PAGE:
It sounds really cool and southern and stuff. But calling Auburn vs. Georgia “the Deep South’s Oldest Rivalry” may actually be doing it a historical disservice.
It’s not that the description isn’t accurate. It’s that it’s not accurate enough.
Question: What happened 245 days before the first Virginia-North Carolina game?
Answer: The first Auburn-Georgia game.
So why are the Cavaliers and Tar Heels allowed to hashtag their annual meeting as the #SouthsOldestRivalry? It’s not like there’s some controversy as to which series started first. It’s not a question of hours or minutes or factoring in time zones or daylight savings–we’re talking eight full months here. It’s right there on the calendar, and yet the modern mentality from the Auburn-Georgia camp is apparently to just accept the premise that its fabled football feud needs the qualifier “deep” in front of it.
But once upon a time, the press and even the schools themselves correctly referred to the game as “the South’s oldest rivalry.”
The trophy Auburn took home on Feb. 20, 1892? Yep, the inscription refers to “First Collegiate Game Played in the South.” Sure, the plaque was added a little later—and it technically wasn’t the first intercollegiate game played in the entire south, just the first game in the oldest continual rivalry—but it goes to show that folks around these parts did indeed once have the rivalry in the pole position of pigskin past.
In fact, newspaper stories on the ancient adversaries didn’t start going “deep” until 1940 or so, and then only occasionally.
Meanwhile, a November 1934 Associated Press story that ran in papers across the country described the Auburn-Georgia game as “the South’s oldest rivalry.” (The Tampa Tribune’s headline: “Georgia, Auburn to renew South’s oldest grid feud.”)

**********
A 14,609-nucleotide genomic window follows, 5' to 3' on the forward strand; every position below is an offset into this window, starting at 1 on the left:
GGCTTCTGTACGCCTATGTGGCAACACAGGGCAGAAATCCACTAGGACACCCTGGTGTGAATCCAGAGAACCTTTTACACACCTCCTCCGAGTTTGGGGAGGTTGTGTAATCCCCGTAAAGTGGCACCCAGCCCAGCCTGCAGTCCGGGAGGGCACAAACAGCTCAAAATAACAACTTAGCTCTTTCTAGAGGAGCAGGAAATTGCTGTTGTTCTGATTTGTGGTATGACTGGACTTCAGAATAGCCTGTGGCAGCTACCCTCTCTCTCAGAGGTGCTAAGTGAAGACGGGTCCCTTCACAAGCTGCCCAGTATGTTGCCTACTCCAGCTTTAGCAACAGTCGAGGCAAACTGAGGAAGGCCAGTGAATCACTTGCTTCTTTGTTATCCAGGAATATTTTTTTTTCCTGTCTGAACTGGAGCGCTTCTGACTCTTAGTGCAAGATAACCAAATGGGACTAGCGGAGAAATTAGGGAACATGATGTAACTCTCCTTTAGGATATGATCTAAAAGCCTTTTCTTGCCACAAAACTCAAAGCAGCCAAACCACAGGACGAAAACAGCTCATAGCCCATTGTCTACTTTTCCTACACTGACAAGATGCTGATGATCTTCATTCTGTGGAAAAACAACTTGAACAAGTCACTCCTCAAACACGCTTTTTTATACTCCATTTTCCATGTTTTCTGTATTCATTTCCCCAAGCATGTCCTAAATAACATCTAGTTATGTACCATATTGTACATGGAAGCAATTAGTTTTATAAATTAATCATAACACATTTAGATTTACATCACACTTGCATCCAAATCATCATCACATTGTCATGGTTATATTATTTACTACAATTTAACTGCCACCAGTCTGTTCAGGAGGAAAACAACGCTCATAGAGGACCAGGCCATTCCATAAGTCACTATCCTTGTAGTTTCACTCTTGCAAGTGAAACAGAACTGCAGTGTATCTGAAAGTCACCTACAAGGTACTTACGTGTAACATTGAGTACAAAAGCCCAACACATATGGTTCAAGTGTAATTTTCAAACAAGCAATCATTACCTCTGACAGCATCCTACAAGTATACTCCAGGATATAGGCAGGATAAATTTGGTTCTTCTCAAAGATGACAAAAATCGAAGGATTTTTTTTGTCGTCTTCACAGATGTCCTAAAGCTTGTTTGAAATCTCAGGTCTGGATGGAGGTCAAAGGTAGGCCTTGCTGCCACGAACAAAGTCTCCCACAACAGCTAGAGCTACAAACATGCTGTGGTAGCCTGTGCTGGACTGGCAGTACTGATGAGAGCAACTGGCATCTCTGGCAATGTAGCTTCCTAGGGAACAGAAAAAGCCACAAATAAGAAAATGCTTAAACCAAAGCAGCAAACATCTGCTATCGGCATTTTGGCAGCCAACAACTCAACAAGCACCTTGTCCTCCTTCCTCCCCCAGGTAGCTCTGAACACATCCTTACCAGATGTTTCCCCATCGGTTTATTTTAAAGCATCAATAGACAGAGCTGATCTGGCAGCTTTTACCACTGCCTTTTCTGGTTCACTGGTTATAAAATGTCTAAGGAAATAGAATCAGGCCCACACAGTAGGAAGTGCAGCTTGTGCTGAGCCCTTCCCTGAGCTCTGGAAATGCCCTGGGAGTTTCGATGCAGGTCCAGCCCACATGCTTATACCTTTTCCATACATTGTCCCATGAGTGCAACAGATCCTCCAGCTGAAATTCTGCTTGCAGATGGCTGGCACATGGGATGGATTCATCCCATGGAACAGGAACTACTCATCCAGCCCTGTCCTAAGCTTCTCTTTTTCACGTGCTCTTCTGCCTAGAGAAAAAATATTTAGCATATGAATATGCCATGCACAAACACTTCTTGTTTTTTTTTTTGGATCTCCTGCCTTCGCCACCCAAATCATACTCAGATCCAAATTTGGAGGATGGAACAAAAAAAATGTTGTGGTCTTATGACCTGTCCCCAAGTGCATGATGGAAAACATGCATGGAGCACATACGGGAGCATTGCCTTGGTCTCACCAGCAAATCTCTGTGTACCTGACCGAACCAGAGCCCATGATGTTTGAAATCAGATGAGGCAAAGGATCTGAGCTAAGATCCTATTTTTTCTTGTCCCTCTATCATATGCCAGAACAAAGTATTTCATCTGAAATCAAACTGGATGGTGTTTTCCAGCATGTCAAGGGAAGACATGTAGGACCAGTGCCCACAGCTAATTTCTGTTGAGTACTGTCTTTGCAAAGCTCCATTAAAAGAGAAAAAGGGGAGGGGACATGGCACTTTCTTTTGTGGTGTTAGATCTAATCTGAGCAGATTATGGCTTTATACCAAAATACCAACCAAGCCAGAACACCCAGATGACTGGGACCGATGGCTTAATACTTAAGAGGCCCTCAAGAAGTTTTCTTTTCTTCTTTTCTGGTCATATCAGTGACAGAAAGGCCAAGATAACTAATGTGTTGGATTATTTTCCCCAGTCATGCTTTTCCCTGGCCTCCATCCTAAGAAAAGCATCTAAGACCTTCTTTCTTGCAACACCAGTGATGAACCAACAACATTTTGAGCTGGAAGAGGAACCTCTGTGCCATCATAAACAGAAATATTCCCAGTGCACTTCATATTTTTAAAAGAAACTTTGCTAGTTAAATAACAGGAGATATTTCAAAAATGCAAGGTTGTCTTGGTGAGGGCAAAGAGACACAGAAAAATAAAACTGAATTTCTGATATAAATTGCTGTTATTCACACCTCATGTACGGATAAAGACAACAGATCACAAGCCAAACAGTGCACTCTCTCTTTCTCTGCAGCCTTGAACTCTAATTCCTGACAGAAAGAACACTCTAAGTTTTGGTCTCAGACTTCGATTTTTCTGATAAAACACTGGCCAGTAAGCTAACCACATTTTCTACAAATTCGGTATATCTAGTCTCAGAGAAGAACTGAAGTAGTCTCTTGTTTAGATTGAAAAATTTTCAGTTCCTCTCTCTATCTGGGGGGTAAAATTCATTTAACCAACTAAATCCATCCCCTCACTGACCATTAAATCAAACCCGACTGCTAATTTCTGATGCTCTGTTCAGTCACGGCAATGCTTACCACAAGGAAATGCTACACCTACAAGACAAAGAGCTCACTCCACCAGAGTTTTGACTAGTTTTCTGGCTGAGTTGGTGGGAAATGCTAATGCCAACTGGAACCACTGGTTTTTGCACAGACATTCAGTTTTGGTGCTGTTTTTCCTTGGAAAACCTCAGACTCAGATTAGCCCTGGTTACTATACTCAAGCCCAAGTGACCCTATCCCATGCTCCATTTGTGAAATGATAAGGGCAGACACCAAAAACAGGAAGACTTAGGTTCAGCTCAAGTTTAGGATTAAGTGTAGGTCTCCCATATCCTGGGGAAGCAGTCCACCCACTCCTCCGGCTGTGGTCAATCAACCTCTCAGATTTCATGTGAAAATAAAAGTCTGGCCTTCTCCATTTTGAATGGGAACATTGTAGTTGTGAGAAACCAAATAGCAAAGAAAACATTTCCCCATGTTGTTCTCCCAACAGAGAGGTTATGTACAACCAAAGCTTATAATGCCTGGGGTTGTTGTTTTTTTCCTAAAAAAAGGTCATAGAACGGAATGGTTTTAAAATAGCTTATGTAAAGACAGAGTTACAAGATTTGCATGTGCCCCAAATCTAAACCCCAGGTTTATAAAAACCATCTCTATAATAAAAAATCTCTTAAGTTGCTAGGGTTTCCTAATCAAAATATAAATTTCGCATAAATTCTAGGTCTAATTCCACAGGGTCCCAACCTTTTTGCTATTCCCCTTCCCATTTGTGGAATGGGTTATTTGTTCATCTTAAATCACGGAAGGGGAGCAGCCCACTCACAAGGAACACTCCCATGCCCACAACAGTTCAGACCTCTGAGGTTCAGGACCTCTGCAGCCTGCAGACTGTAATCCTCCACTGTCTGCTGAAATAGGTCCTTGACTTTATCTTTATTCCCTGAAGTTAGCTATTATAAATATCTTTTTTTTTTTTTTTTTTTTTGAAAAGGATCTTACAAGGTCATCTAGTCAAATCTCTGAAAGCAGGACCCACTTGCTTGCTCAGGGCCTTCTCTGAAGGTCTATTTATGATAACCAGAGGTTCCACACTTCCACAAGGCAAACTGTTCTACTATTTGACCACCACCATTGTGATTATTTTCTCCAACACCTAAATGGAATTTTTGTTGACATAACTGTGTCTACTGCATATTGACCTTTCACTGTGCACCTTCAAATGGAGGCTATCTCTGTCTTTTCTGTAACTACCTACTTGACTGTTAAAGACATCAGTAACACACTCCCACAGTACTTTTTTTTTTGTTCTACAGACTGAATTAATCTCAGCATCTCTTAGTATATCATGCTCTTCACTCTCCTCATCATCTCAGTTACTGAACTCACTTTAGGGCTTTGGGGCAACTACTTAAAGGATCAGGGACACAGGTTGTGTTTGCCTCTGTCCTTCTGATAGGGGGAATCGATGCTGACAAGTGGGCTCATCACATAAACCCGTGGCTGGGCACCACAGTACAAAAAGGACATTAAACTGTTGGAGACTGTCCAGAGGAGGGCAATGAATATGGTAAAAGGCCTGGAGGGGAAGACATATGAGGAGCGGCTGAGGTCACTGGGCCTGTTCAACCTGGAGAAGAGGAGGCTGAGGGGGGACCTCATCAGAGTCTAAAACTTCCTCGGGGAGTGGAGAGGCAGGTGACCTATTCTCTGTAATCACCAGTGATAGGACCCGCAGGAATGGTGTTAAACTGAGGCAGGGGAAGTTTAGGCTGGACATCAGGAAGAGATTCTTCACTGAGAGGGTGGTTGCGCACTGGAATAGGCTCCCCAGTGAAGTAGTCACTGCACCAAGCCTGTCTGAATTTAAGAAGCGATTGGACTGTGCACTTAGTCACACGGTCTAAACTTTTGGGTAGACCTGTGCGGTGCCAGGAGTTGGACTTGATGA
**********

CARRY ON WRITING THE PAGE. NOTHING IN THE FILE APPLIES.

Four years later, the Red and Black, Georgia’s student newspaper, referred to the 1938 game as “the 43rd renewal of the South’s oldest football rivalry.”
I could go on. And on and on. Even papers in North Carolina and Virginia have run stories describing Auburn vs. Georgia as the South’s oldest rivalry. But in the age of Wikipedia, “Deep South” has become copy ‘n’ paste canon.
So what changed? It may simply be a question of semantics. At some point, advocates for the Shallow South’s Oldest Rivalry seem to have moved the metaphorical goalposts to where “oldest” is measured not chronologically, but in the number of games of played. By that metric, then sure, North Carolina vs. Virginia would be ahead of Auburn vs. Georgia by a single game.. were I writing this in 2016…
But it’s 2019, two years past that fabulous fall when the Tigers and Bulldogs met not only on Amen Corner, but in the SEC Championship Game—two games in one season, same as Virginia and North Carolina had in their first year as rivals.
Which means that come Saturday, the number of games played in each series will again be dead even at 124.
Of course, it turns out that a quality vs. quantity analysis could have countered the count’em! claims even before 2017. Because while both series feature five seasons in which the respective teams haven’t met, the Auburn vs. Georgia anomalies stem almost entirely from world wars (1917-1918, 1943) and player fatalities (1897). The only season in which Auburn and Georgia both fielded teams, but didn’t play, was 1893, due partly to football being temporarily suspended in Athens in the fall of 1892. (That decision kept the teams from meeting twice in their very first year of intercollegiate football… and likely kept us from avoiding this conversation 127 years later.)
What excuse do the Tar Heels and Cavaliers have for not scheduling games in 1899 and 1909? Whatever it is, I’m pretty sure it’s not as good as saving the planet.
In other words, Auburn vs. Georgia is the south’s oldest rivalry, period. It’s time to #DropTheDeep.
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